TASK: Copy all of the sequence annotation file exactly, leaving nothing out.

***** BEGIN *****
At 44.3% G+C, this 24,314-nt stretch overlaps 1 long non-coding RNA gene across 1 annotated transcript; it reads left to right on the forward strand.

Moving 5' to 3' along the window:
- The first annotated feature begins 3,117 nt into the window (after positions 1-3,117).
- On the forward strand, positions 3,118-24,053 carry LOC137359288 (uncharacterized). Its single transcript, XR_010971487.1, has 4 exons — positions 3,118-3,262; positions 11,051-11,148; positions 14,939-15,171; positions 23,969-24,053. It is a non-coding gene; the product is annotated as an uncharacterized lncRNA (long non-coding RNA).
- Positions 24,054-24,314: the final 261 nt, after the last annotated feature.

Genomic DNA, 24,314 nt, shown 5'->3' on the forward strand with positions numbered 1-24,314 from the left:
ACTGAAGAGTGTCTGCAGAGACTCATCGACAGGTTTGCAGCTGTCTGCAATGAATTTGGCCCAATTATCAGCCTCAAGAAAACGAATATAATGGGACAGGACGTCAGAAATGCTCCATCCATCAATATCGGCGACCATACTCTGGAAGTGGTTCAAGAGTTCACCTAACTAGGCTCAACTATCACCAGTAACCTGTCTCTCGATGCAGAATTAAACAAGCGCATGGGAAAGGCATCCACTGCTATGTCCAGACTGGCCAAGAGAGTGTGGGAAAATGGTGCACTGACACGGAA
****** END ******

At 44.3% G+C, this 24,314-nt stretch overlaps 1 long non-coding RNA gene across 1 annotated transcript; it reads left to right on the forward strand.

Moving 5' to 3' along the window:
- The first annotated feature begins 3,117 nt into the window (after positions 1-3,117).
- On the forward strand, positions 3,118-24,053 carry LOC137359288 (uncharacterized). Its single transcript, XR_010971487.1, has 4 exons — positions 3,118-3,262; positions 11,051-11,148; positions 14,939-15,171; positions 23,969-24,053. It is a non-coding gene; the product is annotated as an uncharacterized lncRNA (long non-coding RNA).
- Positions 24,054-24,314: the final 261 nt, after the last annotated feature.

Genomic DNA, 24,314 nt, shown 5'->3' on the forward strand with positions numbered 1-24,314 from the left:
ACTGAAGAGTGTCTGCAGAGACTCATCGACAGGTTTGCAGCTGTCTGCAATGAATTTGGCCCAATTATCAGCCTCAAGAAAACGAATATAATGGGACAGGACGTCAGAAATGCTCCATCCATCAATATCGGCGACCATACTCTGGAAGTGGTTCAAGAGTTCACCTAACTAGGCTCAACTATCACCAGTAACCTGTCTCTCGATGCAGAATTAAACAAGCGCATGGGAAAGGCATCCACTGCTATGTCCAGACTGGCCAAGAGAGTGTGGGAAAATGGTGCACTGACACGGAA